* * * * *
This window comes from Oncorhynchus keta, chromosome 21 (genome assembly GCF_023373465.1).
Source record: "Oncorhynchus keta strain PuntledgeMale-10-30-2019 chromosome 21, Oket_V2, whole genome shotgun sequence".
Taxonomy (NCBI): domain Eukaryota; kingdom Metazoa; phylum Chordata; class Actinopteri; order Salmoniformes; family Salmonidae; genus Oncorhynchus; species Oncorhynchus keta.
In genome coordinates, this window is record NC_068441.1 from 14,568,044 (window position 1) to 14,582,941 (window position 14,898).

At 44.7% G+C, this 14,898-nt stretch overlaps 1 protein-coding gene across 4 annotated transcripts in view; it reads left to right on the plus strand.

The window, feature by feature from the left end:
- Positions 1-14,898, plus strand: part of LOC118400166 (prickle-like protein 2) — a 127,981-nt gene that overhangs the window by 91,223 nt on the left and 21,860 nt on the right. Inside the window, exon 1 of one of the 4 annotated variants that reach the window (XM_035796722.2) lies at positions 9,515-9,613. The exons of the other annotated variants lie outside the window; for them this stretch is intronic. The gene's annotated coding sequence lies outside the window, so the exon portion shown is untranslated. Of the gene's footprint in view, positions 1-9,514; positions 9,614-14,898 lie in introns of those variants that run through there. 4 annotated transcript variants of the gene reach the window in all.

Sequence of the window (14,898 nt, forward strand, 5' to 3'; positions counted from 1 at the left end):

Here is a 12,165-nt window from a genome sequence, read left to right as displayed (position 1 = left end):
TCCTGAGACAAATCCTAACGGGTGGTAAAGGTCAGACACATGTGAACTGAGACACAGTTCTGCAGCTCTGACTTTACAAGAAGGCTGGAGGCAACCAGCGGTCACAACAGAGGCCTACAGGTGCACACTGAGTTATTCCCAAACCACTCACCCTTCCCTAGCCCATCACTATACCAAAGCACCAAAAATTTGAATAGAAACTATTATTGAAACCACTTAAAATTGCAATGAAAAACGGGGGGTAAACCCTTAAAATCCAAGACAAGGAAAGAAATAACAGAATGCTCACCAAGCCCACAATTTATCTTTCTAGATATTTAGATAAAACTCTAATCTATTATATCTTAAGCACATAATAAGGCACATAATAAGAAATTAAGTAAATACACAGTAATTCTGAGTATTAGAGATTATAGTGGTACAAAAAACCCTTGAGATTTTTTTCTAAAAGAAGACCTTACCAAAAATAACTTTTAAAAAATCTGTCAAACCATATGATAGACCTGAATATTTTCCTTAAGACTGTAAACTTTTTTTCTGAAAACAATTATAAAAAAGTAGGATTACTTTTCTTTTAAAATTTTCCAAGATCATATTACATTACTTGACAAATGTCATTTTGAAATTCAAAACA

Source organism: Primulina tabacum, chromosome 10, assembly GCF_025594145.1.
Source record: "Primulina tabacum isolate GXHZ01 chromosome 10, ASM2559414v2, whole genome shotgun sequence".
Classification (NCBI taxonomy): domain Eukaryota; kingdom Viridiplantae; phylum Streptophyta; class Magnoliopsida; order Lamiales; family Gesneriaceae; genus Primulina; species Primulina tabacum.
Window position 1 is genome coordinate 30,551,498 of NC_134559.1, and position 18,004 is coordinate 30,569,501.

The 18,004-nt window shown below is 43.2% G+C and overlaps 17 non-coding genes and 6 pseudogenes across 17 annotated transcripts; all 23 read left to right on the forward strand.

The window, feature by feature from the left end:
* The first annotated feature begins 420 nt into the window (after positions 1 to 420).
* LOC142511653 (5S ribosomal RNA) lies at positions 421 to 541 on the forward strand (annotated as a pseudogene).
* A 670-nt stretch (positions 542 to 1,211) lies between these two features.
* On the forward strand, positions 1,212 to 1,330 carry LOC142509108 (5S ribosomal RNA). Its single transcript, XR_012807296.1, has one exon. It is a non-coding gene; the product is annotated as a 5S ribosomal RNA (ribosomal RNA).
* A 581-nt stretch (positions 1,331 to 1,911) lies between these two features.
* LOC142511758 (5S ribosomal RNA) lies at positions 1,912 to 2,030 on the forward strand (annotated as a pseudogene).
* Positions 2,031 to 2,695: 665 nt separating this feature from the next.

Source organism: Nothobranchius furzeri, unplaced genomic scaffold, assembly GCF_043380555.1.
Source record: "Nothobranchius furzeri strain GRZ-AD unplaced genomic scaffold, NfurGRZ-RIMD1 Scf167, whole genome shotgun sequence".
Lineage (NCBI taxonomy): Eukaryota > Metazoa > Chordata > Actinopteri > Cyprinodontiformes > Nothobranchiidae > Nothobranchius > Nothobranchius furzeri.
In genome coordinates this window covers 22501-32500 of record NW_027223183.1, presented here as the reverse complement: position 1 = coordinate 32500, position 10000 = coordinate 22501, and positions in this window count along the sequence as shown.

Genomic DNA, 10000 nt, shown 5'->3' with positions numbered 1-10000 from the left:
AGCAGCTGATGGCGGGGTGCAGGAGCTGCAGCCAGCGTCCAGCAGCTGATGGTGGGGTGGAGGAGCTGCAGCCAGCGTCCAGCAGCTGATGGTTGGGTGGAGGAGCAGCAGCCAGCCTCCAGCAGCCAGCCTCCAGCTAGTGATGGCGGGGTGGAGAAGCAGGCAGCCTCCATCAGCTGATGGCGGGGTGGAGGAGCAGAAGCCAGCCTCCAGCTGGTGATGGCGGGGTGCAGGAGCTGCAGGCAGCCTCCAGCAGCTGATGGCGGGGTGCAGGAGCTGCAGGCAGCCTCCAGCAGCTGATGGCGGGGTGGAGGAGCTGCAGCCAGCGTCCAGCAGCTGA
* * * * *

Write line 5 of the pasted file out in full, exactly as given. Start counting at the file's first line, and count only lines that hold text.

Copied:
At 44.7% G+C, this 14,898-nt stretch overlaps 1 protein-coding gene across 4 annotated transcripts in view; it reads left to right on the plus strand.